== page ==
I had a great time.
England, July 2016:
I went overseas for the first time, I went alone. There was a car ride, two long-haul flights, a train, a taxi, then a walk. I picked up a chest infection, somewhere between Brisbane, Dubai, and Newcastle. I presented my conference paper, feeling like death.
I told myself that my paper wasn’t aligned with the panel. This wasn’t true, but I let myself believe it and I let myself believe that I was on the outer, unable to talk to the other presenters. Except the Australians. I’d travelled halfway around the world, only to become friends with an Australian.
I told myself I couldn’t connect because I was doing research ‘at home’ – I hadn’t gone to a far off place, so I was unfashionable and parochial.
I told myself that this could be the start of an idea, and I turned the unhelpful thoughts into useful analysis. Maybe it could be a journal article, or even a conference paper?
I went hiking in an abandoned limestone quarry, still feeling like death, but now braver than ever.
Home, August 2017:
A series of unfortunate events unrelated to my studies spiralled out of control, and seeped into every other area of my life. Constant panic attacks, overwhelming dread, crying myself to sleep, an inability to focus, general malaise, anhedonia. I took on more than I could handle, and I was floundering. Where did May go? What happened in August? I can’t remember, but in September there were signs that the fog might begin to lift.
I found a GP, she was kind. She said I was high functioning, which gave me a misguided sense of pride. I heard the words ‘depression’ and ‘anxiety’, and something suddenly made sense. I followed through with her suggestions on management and recovery.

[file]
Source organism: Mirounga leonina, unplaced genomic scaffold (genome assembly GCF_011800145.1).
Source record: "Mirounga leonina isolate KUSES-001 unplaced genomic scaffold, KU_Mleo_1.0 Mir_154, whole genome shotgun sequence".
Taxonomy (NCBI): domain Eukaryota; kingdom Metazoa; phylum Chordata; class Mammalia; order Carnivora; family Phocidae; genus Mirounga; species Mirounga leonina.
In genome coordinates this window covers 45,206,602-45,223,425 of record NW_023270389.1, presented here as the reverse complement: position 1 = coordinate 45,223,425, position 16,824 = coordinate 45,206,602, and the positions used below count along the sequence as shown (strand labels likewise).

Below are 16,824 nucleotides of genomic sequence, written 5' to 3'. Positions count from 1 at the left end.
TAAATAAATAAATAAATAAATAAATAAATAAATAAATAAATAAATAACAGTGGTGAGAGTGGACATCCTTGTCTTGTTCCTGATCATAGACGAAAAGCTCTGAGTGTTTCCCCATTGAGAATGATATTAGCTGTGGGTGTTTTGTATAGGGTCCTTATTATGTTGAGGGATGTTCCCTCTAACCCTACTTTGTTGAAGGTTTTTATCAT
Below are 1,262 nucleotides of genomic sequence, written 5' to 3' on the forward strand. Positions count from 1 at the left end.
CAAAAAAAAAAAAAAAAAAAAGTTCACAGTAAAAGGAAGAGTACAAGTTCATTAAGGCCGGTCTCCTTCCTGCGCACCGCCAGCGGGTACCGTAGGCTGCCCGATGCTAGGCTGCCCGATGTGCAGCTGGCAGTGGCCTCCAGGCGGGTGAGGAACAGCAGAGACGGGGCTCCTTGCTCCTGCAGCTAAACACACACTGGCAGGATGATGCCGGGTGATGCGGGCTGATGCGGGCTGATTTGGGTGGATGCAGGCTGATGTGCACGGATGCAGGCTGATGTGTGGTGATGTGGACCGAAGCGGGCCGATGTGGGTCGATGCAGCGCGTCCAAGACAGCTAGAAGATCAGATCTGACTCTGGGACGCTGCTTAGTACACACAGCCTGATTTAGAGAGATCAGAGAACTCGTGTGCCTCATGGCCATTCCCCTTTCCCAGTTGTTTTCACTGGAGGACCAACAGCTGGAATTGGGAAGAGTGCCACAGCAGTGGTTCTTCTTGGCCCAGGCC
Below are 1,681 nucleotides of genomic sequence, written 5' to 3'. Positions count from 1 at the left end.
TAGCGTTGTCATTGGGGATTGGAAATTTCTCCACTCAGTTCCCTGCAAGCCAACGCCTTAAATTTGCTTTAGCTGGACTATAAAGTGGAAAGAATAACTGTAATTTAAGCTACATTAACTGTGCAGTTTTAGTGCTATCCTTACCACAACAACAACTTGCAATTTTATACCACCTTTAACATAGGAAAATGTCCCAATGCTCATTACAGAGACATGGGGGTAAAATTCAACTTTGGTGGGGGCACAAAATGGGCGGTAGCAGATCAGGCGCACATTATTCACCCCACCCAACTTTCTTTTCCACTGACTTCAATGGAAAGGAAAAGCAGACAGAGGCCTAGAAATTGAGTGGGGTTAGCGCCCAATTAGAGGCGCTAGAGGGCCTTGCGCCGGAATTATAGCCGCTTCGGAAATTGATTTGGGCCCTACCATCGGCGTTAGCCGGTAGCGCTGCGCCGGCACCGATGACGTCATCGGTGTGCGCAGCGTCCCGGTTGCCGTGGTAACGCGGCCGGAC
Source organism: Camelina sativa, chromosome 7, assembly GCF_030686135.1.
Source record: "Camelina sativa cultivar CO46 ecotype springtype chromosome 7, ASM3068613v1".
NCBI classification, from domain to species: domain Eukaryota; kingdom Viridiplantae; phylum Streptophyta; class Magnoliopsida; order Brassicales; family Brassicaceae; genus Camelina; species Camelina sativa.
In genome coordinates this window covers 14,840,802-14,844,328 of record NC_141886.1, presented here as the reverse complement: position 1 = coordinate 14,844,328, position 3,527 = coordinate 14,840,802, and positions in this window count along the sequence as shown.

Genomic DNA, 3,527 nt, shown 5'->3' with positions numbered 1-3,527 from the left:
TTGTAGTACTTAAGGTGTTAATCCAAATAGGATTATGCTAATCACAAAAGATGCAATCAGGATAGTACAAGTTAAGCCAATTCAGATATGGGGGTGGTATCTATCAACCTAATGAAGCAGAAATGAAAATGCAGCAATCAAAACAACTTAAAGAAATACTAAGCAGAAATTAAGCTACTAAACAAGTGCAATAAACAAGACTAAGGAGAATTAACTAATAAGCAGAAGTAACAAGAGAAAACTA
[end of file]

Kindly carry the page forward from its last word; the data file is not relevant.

An idea developed in the cavity of my chest. It got bigger and bigger and didn’t leave: maybe I could get another cat?
Adelaide, December 2017:
I went to South Australia for the first time to go to another conference, I went alone. I didn’t know how to get to my apartment beforehand; I told myself ‘fuck it, I’ll just get an Uber’. I approached more senior academics after I’d had a few wines, and had some great conversations. I turned my idea on ethnography at home into a paper, and presented it with a sense of pride I hadn’t felt before. I asked questions and contributed to discussions. I caught up with people I only see once a year. I was invited to participate in a working group discussing a key disciplinary issue that had recently emerged.
I had the best time.
I hugged the kitten tightly when I got home.
While identifying and managing mental health issues is not a linear process, doing ethnography had a surprisingly profound and positive personal effect. I had trouble adjusting to change, and by doing fieldwork I felt more capable and better able to adapt to new situations. I became brave and I began to learn to trust myself. This was a hard post to write, but it’s an idea that has been rolling around in my head for a while now. Thanks for reading through it all.
If you are experiencing mental health issues, visit Beyond Blue, contact your GP, or call the 24/7 Lifeline helpline on 13 11 14.
Featured image via Deathnography.